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The global tax devil is in the details

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People protest against tax evasion in front of an Apple store in France. Apple became the poster child of tax avoidance by booking profits made on its European operations to Ireland, and then using another loophole to avoid most of Ireland’s notorious 12.5 per cent tax rate. AFP

The global tax devil is in the details

The international community has endorsed what many are calling a historic agreement to set a global minimum tax rate on multinational corporations (MNCs). But this may not be enough.

Under the existing rules, firms can escape paying their fair share of taxes by booking their income in low-tax jurisdictions. In some cases, if the law doesn’t permit them to pretend that enough of their income originates in some tax haven, they have moved some parts of their business to these jurisdictions.

Apple became the poster child of tax avoidance by booking profits made on its European operations to Ireland, and then using another loophole to avoid most of Ireland’s notorious 12.5 per cent tax rate. But Apple was hardly alone in turning the ingenuity behind products we love toward avoidance of taxes on the profits earned from selling them to us. They rightly claimed that they were paying every dollar due; they were simply taking full advantage of what the system offered them.

From this perspective, an agreement to establish a global minimum tax of at least 15 per cent is a major step forward. But the devil is in the details. The current average official rate is considerably higher. It is thus possible, even likely, that the global minimum will become the maximum rate. An initiative that began as an attempt to force multinationals to contribute their fair share of taxes could yield very limited additional revenue, much lower than the $240 billion underpaid annually. And some estimates suggest that developing countries and emerging markets would also see a small fraction of this revenue.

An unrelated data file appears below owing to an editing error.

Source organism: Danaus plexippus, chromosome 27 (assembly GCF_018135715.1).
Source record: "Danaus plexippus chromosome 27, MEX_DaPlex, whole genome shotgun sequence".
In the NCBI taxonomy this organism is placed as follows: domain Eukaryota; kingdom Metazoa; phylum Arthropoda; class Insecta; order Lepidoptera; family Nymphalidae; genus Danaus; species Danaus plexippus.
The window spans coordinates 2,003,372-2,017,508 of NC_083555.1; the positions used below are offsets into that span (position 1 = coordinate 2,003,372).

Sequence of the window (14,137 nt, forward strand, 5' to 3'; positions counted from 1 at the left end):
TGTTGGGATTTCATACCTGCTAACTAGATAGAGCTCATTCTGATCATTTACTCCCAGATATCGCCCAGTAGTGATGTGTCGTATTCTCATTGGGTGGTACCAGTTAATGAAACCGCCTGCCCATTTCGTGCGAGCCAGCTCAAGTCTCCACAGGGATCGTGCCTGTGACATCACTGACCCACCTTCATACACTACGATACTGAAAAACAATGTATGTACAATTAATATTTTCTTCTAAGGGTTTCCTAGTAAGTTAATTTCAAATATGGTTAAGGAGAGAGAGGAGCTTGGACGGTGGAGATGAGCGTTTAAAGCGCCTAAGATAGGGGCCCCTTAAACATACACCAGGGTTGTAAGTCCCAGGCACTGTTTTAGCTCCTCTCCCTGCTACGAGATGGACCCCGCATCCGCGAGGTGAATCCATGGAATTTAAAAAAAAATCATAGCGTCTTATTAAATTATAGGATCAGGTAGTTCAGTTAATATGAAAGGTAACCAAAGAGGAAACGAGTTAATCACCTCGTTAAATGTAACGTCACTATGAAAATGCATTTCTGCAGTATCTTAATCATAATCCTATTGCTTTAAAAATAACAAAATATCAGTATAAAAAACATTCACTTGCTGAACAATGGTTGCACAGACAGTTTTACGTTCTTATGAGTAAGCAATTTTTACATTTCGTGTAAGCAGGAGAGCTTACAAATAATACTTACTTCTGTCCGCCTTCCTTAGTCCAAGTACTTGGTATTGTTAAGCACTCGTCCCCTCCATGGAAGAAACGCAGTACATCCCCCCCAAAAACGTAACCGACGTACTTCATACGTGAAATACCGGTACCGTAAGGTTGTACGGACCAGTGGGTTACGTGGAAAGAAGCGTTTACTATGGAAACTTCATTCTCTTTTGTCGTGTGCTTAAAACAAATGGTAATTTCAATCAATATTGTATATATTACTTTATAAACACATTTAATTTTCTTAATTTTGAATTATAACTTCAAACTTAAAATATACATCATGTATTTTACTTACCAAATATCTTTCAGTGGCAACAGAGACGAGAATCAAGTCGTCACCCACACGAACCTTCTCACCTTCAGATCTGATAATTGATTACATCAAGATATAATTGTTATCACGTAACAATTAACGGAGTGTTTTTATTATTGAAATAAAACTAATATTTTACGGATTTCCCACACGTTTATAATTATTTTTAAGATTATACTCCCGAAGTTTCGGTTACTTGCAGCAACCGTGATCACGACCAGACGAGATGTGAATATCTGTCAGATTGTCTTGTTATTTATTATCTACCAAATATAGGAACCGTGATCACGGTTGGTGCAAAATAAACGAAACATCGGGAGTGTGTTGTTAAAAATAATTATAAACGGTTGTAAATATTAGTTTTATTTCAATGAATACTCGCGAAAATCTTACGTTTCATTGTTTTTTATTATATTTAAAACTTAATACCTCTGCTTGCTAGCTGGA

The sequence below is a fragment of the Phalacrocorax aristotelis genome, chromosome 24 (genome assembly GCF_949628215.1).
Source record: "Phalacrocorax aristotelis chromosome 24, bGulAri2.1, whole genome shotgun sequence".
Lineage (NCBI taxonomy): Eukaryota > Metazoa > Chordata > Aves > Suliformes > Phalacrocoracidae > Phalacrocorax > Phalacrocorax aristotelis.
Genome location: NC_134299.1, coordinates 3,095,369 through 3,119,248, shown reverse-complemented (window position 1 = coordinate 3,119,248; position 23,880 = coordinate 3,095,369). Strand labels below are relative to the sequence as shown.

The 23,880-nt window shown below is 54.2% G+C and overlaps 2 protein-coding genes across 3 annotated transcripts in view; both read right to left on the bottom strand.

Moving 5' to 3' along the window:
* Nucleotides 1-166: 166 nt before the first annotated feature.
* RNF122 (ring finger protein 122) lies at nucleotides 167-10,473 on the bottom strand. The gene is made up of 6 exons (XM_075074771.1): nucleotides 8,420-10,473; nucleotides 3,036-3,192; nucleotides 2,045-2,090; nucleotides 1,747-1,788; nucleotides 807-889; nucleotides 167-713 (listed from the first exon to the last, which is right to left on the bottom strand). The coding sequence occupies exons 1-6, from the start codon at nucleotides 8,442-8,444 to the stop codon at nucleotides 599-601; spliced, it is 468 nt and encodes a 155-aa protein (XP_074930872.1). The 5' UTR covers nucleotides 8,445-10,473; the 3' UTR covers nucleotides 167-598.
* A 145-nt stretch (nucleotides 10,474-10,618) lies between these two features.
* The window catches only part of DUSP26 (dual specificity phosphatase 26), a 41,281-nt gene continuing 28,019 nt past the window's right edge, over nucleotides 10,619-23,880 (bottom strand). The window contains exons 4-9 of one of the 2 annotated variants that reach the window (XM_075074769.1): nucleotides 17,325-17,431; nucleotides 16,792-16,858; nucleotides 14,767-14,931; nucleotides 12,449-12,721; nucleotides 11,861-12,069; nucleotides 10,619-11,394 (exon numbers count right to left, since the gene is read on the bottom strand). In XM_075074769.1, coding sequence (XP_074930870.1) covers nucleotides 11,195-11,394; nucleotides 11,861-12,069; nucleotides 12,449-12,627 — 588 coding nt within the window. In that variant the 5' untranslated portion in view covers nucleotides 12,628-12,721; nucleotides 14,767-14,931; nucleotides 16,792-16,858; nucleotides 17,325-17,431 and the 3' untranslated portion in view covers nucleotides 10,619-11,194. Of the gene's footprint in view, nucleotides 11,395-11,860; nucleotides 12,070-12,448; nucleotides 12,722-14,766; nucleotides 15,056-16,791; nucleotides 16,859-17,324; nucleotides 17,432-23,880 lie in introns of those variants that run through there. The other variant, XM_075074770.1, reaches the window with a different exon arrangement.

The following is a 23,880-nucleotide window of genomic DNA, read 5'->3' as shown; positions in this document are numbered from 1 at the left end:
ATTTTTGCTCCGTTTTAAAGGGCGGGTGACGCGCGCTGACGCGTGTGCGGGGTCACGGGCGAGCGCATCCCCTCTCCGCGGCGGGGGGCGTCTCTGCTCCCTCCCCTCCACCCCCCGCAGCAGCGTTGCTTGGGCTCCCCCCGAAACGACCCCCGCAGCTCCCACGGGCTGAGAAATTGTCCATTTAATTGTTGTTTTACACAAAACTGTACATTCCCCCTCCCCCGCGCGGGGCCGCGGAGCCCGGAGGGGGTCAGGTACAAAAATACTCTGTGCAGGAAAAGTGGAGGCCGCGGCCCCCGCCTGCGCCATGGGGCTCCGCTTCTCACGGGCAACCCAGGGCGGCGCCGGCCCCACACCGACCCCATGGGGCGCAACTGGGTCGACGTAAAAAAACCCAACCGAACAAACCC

Preventing this outcome depends not just on avoiding a downward global convergence, but also on ensuring a broad and comprehensive definition of corporate profits, such as one that limits deduction for expenses relating to capital expenditures plus interest plus pre-entry losses plus . . . It would probably be best to agree on standard accounting so that new tax-avoidance techniques do not replace the old ones.

Particularly problematic in the proposals advanced by the Organisation for Economic Cooperation and Development is Pillar One, intended to address taxing rights, and applying only to the very largest global firms. The old system of transfer pricing was clearly not up to the challenges of 21st century globalisation; multinationals had learned how to manipulate the system to record profits in low-tax jurisdictions. That’s why the US has adopted an approach whereby profits are allocated among the states by a formula that accounts for sales, employment and capital.

Developing and developed countries may be affected differently depending on which formula is used: an emphasis on sales will hurt developing countries producing manufactured goods, but may help address some of the inequities associated with the digital giants. And for Big Tech firms, the value of sales must reflect the value of the data that they garner, which is crucial to their business model. The same formula may not work in all industries.